Results from the World's First Cross-Border Election: UK 2010

The results are in. After a month of workshops, discussions and debates in Afghanistan, Bangladesh and Ghana - the people have spoken. What only remains now, is for you to cast their vote to make the first cross-border election complete. If you haven't pledged your vote, you still can - for a few more hours until 1600.

If you have pledged your vote, you'll receive a text message at 1830 UK time today, saying which party to vote for.

Chart of country results

Breakdown: Afghanistan (116 Labour, 135 LibDem, 114 Conservative). Bangladesh (72 Labour, 567 LibDem, 27 Conservative, Spoil 7). Ghana (135 Labour, 126 LibDem, 99 Conservative, Spoil 17). Total ABG voters: 1419. Total UK people pledged their votes: 2143. All UK participants were emailed asking if they wanted to be directly paired, the rest were sent text messages on May 5th based on the proportions above as explained here.

Pictures from the world vote

Lib Dem, Labour and Tory voters in Afghanistan!


Quotes from global voters

"It was hard for me to decide how to vote. I am very critical of the way that Gordon Brown has failed to engage with the Afghan people. We feel very excluded from the process of decision-making, with leaders around the world engaging on our behalf. For me the Liberal Democrats offered the most hope of a new different relationship between the Afghan people and the UK. This is a great movement and I am so proud to be part of it."

Sabrina Saqeb. Member of Parliament, Afghanistan.

"We've just discovered oil in Ghana and we'll need good partners to help us develop it. We need international partners that invest in Ghanaians' capacity to develop ourselves - we don't want to go the way of Nigeria with the oil curse. Under Labour DFID has a good record in Ghana."

Emmanuel Edudzie. Youth worker, Ghana.
"I voted for the Liberal Democrats because of their pledge to be carbon neutral by 2050. For many Bangladeshis - particularly the climate migrants - the policies of countries like the UK on climate change are very important."
Atique Chowdhury. Human rights activist and climate migrant, Bangladesh.
"For me, it was the key that the Liberal Democrats did not support the war in Iraq. My least favourite party is the Conservatives. Conservative policies, including those outside the UK, always have a very negative stand. They say, 'We cannot let the immigrants in so easily, and we cannot have their goods in our markets so easily. We must be hard core realists. Personally I support liberalism rather than realism. Liberalism can bring peace, solidarity and brotherhood. We have been fighting for these ideas for a long time - since the French Revolution, the Revolution of Islam and the Buddha Revolution. I think that realism, like Machiavellianism, is no good."
Muttaki Bin Kamal. Student of International Relations, Bangladesh.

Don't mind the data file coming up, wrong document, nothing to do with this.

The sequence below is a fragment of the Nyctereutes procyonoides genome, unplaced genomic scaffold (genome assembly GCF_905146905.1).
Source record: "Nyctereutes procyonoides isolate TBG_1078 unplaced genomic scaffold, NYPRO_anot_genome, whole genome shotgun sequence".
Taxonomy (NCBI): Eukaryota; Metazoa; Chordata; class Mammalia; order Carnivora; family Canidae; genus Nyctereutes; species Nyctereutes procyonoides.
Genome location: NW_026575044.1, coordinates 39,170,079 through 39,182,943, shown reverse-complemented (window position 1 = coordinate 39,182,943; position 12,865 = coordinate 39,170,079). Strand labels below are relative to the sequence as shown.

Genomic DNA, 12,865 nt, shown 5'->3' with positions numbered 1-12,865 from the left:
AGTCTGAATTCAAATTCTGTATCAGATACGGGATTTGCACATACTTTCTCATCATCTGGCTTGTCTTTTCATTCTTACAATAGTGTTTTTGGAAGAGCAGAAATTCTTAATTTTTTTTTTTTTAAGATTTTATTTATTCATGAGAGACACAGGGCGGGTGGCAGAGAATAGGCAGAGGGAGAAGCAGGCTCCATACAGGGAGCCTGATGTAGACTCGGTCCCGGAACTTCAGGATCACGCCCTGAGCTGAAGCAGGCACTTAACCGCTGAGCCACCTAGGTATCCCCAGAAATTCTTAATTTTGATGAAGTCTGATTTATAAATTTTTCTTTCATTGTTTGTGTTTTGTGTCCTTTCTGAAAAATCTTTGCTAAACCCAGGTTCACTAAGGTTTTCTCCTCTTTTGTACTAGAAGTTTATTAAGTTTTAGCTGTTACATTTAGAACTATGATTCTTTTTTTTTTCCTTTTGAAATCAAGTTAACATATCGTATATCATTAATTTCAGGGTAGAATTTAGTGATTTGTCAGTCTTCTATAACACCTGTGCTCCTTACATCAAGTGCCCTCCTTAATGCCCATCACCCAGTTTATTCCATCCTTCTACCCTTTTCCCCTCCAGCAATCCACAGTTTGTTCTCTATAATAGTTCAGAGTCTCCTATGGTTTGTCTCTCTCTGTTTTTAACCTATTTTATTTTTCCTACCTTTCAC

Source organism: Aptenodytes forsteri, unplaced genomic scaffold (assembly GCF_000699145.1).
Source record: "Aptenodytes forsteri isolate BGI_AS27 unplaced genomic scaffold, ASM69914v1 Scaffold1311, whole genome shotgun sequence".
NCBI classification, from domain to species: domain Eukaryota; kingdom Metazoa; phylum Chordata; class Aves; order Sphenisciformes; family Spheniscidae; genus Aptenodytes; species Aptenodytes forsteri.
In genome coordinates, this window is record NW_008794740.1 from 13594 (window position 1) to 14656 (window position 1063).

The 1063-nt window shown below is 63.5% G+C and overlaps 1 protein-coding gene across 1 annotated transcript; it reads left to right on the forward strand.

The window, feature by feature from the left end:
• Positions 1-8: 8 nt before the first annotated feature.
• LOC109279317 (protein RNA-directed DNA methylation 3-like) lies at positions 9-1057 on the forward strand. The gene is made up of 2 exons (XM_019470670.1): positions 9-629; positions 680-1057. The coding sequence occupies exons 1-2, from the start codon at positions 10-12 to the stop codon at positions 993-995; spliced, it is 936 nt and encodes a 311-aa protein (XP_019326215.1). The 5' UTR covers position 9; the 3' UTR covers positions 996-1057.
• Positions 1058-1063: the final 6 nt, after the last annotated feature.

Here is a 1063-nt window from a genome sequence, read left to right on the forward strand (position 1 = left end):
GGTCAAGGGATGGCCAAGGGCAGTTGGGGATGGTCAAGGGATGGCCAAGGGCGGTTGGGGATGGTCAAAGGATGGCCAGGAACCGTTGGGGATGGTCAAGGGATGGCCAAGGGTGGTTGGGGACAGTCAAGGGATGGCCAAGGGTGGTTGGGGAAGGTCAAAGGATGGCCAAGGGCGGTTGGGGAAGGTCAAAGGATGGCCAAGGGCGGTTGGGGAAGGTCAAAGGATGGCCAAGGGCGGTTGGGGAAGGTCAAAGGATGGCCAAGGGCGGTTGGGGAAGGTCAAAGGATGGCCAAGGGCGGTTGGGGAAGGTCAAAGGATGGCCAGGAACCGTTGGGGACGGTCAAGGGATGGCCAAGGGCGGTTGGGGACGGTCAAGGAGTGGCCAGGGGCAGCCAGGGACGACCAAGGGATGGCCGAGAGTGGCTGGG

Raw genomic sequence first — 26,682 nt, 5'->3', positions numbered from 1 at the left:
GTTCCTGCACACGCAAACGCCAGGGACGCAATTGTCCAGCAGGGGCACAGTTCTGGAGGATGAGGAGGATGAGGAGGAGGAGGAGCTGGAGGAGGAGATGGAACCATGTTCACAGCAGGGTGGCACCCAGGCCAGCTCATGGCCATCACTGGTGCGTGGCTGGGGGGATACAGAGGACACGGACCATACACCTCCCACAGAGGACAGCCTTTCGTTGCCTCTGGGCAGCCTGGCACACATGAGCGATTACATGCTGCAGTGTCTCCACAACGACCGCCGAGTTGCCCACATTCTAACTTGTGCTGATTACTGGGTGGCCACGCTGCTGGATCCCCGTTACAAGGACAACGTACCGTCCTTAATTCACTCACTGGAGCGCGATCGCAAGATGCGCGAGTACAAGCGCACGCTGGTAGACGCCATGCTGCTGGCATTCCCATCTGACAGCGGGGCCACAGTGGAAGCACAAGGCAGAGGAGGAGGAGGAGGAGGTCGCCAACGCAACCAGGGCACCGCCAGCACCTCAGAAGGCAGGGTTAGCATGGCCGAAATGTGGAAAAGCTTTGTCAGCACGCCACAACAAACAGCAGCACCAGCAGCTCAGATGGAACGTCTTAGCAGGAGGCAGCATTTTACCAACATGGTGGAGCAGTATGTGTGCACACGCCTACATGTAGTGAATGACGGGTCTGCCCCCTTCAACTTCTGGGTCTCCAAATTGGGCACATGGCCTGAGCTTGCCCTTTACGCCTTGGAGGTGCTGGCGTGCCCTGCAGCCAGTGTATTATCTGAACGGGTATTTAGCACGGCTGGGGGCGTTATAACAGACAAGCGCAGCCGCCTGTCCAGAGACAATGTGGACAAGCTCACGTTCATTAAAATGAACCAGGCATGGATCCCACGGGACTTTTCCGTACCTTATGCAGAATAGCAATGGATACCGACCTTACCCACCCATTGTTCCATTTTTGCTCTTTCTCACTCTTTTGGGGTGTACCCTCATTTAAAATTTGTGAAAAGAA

I should be very interested to know roughly how many people pledged their vote and roughly how many people in Afghanistan, Bangladesh and Ghana voted. The two figures can't have been the same, so I'm wondering how you reconciled the two?
I agree with George Monbiot that this is a brilliant initiative and look forward to hearing what happens next. What did you think of Monbiot's suggestion that the new movements should come together to decide what to do in the event of an unfair outcome of this election?

Hey Jill,

The figures are below the charts at the top of the page - the votes were distributed proportionally, as we said we'd do if we didn't get the same numbers on both sides.

We're definitely keen to work with other groups, for what Monbiot calls the UK's colour revolution. The other groups are all focused on PR in the UK - which we think is important - but we also think we should have PR in international issues too!

Can we have a breakdown of numbers of votes as well as percentages please? I'd like to see what the turnout was in each country.

I want a LibDem text too! Looking at the results, I'm pretty sure I won't get a Tory text, and that would be my worst nightmare. I'm really glad to be part of this but I don't know how I'd actually manage to put an X next to a Tory:p

My worst nightmare!!! I got a Tory text from Afghanistan:-( Now I'm totally conflicted, I agreed to give my vote but I really don't know if I can put that X in the Tory box. Does anyone else have a crisis of principles???

If this exercise is to have any legitimacy at all you MUST vote the way your text voter asks. You're meant to be giving up your power to someone who has less than you and needs it more. I hate the Tories too, but it has absolutely nothing to do with this. Did you see the link that came up on here last week with all the people from Bangladesh who refused to take part because the UK never keeps its promises? Do you want to continue that legacy?

Yes, I too, unfortunately, got a Tory voter from Afghanistan, but I agree with James. I had committed my vote to someone else and would have to follow their decision.

Hope I get a libdem text!